Reflections: What is evil? I cannot answer that. All I know, is that actions which by their nature are destructive of human life and property, are customarily carried out by individuals who find it easy to blame others for their behaviour. They live in denial and with scant though for the well being of fellow human beings. I'm just thankful we're not all cut from the same cloth.

Friday, June 12, 2009

'Dance, Boy, Dance!' - A Play in One Act (Part One of Three)


TESS: early 20's - a confident, vibrant and cocky female. She understands life has more to offer than her present existence.

JOHN: early 20’s - though well-dressed in a suit and tie he appears submissive and nervous. His conversation and actions display considerable unease.

ROSS:  mid 50's -  a part-time lecturer and unsuccessful writer. He possesses a dry, acerbic wit. His marital status is ambiguous even though he wears a wedding ring.


The action is continuous and takes place in a bar.


Early afternoon. The present.


When part-time barmaid TESS and a middle-aged customer ROSS are joined in the bar by JOHN, the divisions between fantasy and reality become vague. None of the characters remain untouched by the events that unfold on a quiet afternoon.

ACT ONE (Part One)

[TESS is behind the bar wiping the counter. ROSS (the only customer) is sitting on a bar stool. He lifts his glass - half-full of brandy - to enable TESS to wipe the counter.]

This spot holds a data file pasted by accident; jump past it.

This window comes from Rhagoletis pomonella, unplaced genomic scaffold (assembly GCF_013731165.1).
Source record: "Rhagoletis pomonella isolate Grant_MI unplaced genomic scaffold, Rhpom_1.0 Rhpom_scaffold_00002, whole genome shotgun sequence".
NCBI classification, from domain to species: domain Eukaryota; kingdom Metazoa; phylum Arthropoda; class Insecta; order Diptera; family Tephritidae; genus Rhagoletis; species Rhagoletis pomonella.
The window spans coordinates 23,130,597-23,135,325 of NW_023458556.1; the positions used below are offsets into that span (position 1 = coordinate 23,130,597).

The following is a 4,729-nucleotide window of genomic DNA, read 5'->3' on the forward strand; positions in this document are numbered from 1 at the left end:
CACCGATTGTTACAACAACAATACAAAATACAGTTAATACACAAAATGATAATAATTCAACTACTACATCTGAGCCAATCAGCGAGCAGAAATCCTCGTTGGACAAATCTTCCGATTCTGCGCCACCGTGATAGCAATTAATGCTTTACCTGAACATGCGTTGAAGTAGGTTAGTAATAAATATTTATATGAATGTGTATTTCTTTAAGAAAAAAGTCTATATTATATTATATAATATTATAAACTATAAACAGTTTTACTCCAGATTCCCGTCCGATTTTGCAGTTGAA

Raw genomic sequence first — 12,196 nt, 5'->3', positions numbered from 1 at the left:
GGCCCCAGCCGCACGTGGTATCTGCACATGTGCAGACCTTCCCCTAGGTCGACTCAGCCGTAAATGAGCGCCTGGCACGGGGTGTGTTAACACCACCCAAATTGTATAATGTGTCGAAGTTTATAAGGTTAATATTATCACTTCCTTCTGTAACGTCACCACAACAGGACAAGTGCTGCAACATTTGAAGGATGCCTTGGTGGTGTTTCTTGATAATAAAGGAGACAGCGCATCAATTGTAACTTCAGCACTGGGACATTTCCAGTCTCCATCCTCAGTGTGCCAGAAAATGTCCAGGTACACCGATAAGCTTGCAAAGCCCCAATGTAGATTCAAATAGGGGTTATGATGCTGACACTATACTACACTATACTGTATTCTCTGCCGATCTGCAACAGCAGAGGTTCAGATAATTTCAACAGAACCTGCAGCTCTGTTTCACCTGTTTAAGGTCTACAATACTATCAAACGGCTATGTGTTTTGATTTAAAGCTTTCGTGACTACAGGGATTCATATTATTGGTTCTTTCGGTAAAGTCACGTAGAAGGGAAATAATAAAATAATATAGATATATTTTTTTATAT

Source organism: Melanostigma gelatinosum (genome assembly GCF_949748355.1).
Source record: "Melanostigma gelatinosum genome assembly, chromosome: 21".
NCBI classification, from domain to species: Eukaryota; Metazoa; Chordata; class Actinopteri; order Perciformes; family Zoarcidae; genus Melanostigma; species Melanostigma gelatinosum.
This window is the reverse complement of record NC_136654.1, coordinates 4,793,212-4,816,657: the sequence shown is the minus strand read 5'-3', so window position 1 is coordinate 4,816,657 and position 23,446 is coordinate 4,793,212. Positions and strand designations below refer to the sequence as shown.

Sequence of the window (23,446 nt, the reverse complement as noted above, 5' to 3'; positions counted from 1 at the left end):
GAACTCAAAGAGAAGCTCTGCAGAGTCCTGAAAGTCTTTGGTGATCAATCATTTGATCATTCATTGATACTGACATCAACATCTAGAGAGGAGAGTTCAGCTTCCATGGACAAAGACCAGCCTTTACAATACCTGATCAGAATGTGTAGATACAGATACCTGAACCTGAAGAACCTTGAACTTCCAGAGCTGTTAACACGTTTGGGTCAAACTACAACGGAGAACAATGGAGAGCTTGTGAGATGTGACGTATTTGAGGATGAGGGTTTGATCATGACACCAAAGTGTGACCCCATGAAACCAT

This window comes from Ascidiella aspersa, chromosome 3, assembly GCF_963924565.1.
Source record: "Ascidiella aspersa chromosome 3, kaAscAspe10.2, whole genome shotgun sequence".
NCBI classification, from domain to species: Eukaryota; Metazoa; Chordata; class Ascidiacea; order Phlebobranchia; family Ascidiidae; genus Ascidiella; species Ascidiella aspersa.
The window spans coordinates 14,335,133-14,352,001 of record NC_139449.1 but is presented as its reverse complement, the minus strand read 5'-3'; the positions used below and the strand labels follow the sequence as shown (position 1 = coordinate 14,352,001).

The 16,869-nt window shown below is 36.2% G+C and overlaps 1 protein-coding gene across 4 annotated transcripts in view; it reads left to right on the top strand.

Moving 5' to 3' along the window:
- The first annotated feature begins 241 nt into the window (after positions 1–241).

ROSS: The one thing that radically changes one's life is death and believe me I’ve experienced both. I died in New York last Tuesday and was boxed home by Friday. Here I am; a man devoured by life, reborn!

TESS:  Is that a fact?

ROSS: Facts are to play with when bored and you feel utterly useless. May I kiss you good night?

TESS:  It’s two o’clock in the afternoon.

ROSS: A pure technicality.

TESS:  How many times have you been married?

ROSS [softly]: I believe twice. My first wife died of old age ...

TESS: And the second?

ROSS: She lived ... I died.

[TESS laughs and continues working.]

ROSS: We should hit the road together. You can be Clyde and I’ll be Bonnie Rabbit. Of course, we'll be the focus of outrageous attention. They'll say we're both mad or one of us. Photographs will confirm it's me. [With a slight snigger.] At night I'll play your favourite songs on a piano. I don't believe you've heard me sing?

TESS:  I’ve heard you talk and I’m not sure what language it is?

[TESS and ROSS both smile.]